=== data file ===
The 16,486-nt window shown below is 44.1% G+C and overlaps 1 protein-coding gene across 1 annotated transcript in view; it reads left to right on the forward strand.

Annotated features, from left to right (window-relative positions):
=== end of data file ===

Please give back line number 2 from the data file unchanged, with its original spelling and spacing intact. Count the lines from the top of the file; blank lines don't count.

Annotated features, from left to right (window-relative positions):